Many of the scientists we interview are happy to be contacted by readers who have their own questions, a great opportunity to chat to real scientists! We love this tweet from Electrical Engineer Nikita Hari who’s passionate about inspiring kids into science, especially girls…

Inspiring tweet from Nikita Hari electrical engineer

 

Are your kids super curious, always asking questions and exploring new ideas? Help them to nurture their natural curiosity with Whizz Pop Bang! Here’s a list of the 35 scientists we’ve interviewed to date:

Issue 1: Beccy Smith, Chocolate scientist

Issue 2: Karen Ladenheim, Robotics scientist, Stanford University

Issue 3: Lynn Whitfield, Bat ecologist

Issue 4: Dr Steve Brusatte, Palaeontologist, Edinburgh University

Issue 5: Rob Lambert, Antarctic explorer and polar scientist

Issue 6: Tim Peake, Astronaut

Issue 7: Susan Cheyne, Conservation biologist (orangutans)

Issue 8: Misha Lotto, young scientist, Blackawton Bees Project

Issue 9: Josie Campbell, Vet

Issue 10: Shane Cronin, Volcanologist (New Zealand)

Issue 11: Jennifer Andon, Entomologist

Issue 12: Dr Maddalena Bearsi, Marine biologist

Issue 13: Prof Robert Winston, Medical scientist, Imperial College

Issue 14: Sarah Shelley, Fossil hunter

Issue 15: Helen Czerski, Bubble scientist

Issue 16: Abbie Hutty, Mars Rover engineer

Issue 17: Lara Aknin, Psychology professor (gift-giving)

Issue 18: Emma Burke, Penguin aquarist

Issue 19: Ian Gilby, Primatologist, Tanzania

Issue 20: Caoimhe Doyle, Foley Artist, sound effect engineer

Issue 21: Amy Dejong, Food scientist, University of Wisconsin

Whizz Pop Bang interview with a nanotechnologist

Issue 22: Payton Barnwell, Nanotechnologist, Florida Polytechnic Uni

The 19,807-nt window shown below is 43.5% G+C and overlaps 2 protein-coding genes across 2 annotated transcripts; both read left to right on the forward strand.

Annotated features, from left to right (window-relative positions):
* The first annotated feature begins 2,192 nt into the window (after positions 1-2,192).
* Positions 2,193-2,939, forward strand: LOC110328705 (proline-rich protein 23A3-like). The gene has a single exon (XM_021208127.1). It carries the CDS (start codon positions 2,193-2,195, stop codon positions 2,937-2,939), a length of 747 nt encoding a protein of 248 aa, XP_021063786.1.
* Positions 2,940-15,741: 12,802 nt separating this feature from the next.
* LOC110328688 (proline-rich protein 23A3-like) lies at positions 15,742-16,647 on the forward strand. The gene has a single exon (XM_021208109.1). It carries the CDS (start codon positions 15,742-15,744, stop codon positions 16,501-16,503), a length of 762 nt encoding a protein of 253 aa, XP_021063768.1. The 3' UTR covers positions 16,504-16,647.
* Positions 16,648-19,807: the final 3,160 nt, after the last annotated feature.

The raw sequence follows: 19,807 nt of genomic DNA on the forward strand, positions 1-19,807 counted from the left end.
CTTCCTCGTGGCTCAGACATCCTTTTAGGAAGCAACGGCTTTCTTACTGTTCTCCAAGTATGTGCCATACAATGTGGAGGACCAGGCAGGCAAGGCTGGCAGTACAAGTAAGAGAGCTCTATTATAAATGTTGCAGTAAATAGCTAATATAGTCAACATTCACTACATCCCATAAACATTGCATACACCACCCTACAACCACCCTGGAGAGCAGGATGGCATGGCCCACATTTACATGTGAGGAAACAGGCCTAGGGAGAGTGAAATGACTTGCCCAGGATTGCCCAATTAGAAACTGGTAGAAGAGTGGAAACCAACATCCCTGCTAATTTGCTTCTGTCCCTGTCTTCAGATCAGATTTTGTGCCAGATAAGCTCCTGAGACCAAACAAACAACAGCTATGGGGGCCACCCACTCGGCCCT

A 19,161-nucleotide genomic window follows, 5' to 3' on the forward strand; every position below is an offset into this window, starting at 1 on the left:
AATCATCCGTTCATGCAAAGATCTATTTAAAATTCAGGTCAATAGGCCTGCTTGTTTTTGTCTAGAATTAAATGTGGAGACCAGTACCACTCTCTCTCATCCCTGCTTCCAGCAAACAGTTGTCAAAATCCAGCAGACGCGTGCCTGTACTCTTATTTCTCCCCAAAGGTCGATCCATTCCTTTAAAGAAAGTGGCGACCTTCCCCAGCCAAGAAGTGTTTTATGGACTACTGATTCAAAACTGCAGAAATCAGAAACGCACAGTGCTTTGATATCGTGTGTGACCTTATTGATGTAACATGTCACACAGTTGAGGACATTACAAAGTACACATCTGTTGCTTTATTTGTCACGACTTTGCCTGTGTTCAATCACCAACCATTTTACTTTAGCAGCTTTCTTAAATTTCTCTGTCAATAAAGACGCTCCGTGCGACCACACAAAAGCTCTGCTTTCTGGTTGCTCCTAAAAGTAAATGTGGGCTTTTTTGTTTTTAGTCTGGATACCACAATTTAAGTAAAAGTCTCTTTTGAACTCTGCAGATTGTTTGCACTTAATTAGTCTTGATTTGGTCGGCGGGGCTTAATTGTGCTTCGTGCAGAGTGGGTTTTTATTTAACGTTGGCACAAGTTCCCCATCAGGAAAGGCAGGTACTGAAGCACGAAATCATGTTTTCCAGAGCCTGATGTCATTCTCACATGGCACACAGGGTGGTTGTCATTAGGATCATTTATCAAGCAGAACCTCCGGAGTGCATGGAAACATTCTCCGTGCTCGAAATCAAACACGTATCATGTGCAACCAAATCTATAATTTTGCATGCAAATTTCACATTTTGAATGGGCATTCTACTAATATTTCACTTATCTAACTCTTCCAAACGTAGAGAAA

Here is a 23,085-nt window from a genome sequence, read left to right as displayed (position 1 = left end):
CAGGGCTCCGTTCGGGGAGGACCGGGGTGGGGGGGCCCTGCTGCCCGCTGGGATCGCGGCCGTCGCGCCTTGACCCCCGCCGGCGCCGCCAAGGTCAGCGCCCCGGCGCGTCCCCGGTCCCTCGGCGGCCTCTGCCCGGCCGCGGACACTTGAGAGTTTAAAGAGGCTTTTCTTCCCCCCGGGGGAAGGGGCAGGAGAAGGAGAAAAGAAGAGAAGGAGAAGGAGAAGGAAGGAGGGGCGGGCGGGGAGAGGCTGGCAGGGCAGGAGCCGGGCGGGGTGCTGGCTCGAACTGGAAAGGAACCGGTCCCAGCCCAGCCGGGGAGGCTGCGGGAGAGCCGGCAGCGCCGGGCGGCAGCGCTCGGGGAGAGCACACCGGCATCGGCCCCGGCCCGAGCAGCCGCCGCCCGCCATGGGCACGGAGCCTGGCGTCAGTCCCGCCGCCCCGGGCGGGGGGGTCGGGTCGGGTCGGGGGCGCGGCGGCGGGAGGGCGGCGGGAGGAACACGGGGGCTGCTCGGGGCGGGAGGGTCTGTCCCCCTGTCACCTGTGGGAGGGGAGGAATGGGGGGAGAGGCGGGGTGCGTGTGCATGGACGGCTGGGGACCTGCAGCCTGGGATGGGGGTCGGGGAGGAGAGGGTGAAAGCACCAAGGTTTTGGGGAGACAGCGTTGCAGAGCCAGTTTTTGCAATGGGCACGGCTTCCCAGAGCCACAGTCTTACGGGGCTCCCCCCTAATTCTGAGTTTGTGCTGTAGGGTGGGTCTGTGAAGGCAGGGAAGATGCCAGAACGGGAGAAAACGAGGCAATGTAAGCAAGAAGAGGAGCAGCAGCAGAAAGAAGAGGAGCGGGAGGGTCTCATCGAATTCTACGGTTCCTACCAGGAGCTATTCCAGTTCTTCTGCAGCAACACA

Issue 23: Dave Goulson, Bumblebee biologist

Issue 24: Huw James, Science adventurer

Issue 25: Alex Hildred, Maritime archaeologist

Issue 26: Cierra Martin, Seed guardian

Issue 27: Toby Gemmill, Orthopaedic vet

Issue 28: Dr Sheyna, Martian (sort of!)

Issue 29: Richard Stammers, Visual effects artist

Issue 30: Andres Ruzo, Geothermal Scientist

Issue 31: Lisa Elser, Gem cutter

Issue 32: Pratap Pullammanappallil, Associate Professor of Agricultural and Biological Engineering at the University of Florida, USA 

Issue 33: Dr Nicola Rooney, Research Fellow in the Animal Welfare and Behaviour Group at the University of Bristol

Issue 34: Nikita Hari, Electrical Engineer

Issue 35: Barry Drust, Professor of Exercise Physiology

Whizz Pop Bang magazine has helped to inspire lots of girls and boys to want to be scientists when they grow up! To buy a back issue (for just £3.75 inc UK delivery) visit our back issues shop or you can sign up for monthly magazines by post – simply subscribe online.

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Win this icon

WIN! A signed copy of The Matilda Effect by Ellie Irving

The Matilda Effect three copies

We’ve got three signed copies of The Matilda Effect to giveaway!

Matilda loves science and inventing. Her heroes are Marie Curie, Leonardo da Vinci and Thomas Edison, and one day she wants to be a famous inventor herself. So when she doesn’t win the school science fair, she’s devastated – especially as the judges didn’t believe she’d come up with her entry on her own. Because she’s a girl…

To enter this competition tell us what Marie Curie helped to develop, was it…
a) x-ray
b) blu-ray
c) sting ray antivenom

Answer below in the comment box 👇🏽 by midnight on 31st March 2018.

 

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January’s book competition

The DNA Detectives: Catch a Thief

 

This month we have a slightly different book competition for kids to enter, to help launch a brand new storybook ‘The DNA Detectives: To Catch a Thief’ written by Dr Mandy Hartley. Whilst there are lots of excellent reviews for this book, they are written by parents and Mandy would love to hear what children think too. If your child loves reading and would like to be in with a chance of winning a signed copy of The DNA Detectives: To Catch a Thief enter this competition by simply writing the words “me please” in the comment box below.

Dr Hartley is a new author and is looking for children to review her fun story all about a pet thief and the kids who try to find out who has stolen the missing dogs…